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    • "Work with chimeric proteins showed that the difference between POT1a/b resides in their DNA-binding domains (Palm et al. 2009), pointing to the ssDNA-binding features of these proteins as crucial for ATR repression. Because the ATR pathway is activated following binding of RPA to ssDNA, a simple RPA exclusion model has been proposed (Guo et al. 2007; Lazzerini Denchi and de Lange 2007; Churikov and Price 2008). According to this model, the presence of POT1 on the single-strand telomeric DNA (either the 3′ overhang when the telomere is in an open state or the D loop in the t-loop configuration) would block RPA from binding and thereby prevent the activation of the ATR signaling pathway (de Lange 2009). "
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    ABSTRACT: The symphony of the human genome concludes with a long Gregorian chant of TTAGGG repeats. This monotonous coda represents one of the most complex problems in chromosome biology: the question of how cells distinguish their natural chromosome ends from double-strand breaks elsewhere in the genome. McClintock's classic finding of chromosome breakage-fusion-bridge cycles, first reported by her at one of the early Cold Spring Harbor Laboratory Symposia (the ninth), served as a prelude to this question. The 75th Cold Spring Harbor Laboratory Symposium marks the completion of a series of mouse gene deletion experiments that revealed DNA-damage-response pathways that threaten chromosome ends and how the components of the telomeric shelterin complex prevent activation of these pathways.
    Cold Spring Harbor Symposia on Quantitative Biology 05/2011; 75:167-77. DOI:10.1101/sqb.2010.75.017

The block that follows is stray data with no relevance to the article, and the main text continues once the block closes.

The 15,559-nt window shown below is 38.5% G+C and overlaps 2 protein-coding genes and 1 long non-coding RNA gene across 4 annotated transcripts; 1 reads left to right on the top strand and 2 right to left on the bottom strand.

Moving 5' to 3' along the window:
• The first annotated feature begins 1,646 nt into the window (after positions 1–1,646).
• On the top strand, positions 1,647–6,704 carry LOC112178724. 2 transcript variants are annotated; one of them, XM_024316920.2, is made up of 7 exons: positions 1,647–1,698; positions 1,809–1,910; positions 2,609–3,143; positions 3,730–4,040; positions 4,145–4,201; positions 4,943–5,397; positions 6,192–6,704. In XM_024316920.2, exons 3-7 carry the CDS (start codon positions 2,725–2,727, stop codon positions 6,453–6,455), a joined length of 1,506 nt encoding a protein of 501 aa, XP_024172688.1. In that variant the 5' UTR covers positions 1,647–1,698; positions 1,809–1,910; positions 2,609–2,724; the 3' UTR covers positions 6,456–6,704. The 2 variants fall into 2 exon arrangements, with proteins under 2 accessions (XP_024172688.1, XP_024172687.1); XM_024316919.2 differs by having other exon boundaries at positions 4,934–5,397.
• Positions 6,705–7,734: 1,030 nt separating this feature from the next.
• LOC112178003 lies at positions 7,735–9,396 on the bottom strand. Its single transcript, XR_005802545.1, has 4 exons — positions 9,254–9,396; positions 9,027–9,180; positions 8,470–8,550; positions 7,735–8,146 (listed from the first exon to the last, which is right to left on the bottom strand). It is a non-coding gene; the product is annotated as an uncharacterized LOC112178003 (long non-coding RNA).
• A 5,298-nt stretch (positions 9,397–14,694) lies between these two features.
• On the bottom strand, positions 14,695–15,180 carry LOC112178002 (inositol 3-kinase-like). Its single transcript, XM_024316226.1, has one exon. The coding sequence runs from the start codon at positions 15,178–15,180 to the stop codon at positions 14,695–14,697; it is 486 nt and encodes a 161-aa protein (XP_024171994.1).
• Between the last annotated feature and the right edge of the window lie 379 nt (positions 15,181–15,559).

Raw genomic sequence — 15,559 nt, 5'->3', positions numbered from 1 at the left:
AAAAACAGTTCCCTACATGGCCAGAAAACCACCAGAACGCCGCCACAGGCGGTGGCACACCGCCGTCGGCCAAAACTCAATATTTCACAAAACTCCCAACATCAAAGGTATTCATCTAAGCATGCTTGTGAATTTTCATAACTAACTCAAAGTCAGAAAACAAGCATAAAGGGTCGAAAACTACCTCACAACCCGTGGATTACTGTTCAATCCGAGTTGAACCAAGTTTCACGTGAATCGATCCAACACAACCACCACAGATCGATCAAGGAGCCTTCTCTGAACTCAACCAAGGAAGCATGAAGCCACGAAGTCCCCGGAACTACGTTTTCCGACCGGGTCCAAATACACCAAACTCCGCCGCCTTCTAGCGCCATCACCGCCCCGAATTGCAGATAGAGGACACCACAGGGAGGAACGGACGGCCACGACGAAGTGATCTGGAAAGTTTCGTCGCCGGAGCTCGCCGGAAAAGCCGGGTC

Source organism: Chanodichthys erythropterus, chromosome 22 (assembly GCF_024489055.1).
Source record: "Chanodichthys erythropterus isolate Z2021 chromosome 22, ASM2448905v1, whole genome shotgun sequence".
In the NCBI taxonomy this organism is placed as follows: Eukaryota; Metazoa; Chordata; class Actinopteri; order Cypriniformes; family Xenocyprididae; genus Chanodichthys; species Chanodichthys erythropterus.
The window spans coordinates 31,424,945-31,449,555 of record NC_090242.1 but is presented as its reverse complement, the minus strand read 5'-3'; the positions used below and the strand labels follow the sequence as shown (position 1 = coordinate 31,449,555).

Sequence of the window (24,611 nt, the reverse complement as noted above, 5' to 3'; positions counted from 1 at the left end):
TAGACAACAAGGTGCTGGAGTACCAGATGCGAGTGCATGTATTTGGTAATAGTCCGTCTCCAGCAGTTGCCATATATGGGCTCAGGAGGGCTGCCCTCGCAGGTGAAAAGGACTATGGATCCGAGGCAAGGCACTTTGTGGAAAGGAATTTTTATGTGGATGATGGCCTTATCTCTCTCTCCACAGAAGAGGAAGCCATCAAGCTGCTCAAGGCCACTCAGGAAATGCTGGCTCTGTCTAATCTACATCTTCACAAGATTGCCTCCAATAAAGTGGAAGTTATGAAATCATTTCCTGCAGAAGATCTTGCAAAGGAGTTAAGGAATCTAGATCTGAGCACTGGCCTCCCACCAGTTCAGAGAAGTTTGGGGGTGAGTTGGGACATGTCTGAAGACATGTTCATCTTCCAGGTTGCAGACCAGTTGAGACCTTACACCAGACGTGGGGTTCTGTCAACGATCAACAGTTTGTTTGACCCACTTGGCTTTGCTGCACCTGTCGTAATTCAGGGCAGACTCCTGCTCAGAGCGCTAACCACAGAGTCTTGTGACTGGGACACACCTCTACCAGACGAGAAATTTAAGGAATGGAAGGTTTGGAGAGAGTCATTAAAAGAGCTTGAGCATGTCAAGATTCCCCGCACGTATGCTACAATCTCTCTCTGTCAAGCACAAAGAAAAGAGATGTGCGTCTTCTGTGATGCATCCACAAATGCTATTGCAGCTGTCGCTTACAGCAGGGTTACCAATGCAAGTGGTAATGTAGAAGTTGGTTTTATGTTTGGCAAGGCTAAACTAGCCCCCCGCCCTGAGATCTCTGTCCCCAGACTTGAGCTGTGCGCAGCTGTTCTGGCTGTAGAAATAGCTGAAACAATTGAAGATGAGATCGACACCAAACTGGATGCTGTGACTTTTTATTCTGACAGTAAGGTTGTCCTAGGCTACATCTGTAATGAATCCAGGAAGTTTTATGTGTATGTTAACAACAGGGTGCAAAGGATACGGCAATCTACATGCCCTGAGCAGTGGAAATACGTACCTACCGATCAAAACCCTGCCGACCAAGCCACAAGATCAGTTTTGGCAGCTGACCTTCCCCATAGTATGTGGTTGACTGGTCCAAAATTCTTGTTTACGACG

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    • "by us and others (Denchi and de Lange, 2007; Barrientos et al., 2008; Guo et al., 2007; Churikov and Price, 2008), in which POT1 prevents activation of the ATR pathway by blocking the binding of RPA to the single-stranded TTAGGG repeats. In agreement with this RPA exclusion model, RPA appears at telomeres and is required for activation of the ATR kinase once "
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    ABSTRACT: We previously proposed that POT1 prevents ATR signaling at telomeres by excluding RPA from the single-stranded TTAGGG repeats. Here, we use a Shld1-stabilized degron-POT1a fusion (DD-POT1a) to study the telomeric ATR kinase response. In the absence of Shld1, DD-POT1a degradation resulted in rapid and reversible activation of the ATR pathway in G1 and S/G2. ATR signaling was abrogated by shRNAs to ATR and TopBP1, but shRNAs to the ATM kinase or DNA-PKcs did not affect the telomere damage response. Importantly, ATR signaling in G1 and S/G2 was reduced by shRNAs to RPA. In S/G2, RPA was readily detectable at dysfunctional telomeres, and both POT1a and POT1b were required to exclude RPA and prevent ATR activation. In G1, the accumulation of RPA at dysfunctional telomeres was strikingly less, and POT1a was sufficient to repress ATR signaling. These results support an RPA exclusion model for the repression of ATR signaling at telomeres.
    Molecular cell 11/2010; 40(3):377-87. DOI:10.1016/j.molcel.2010.10.016 · 14.02 Impact Factor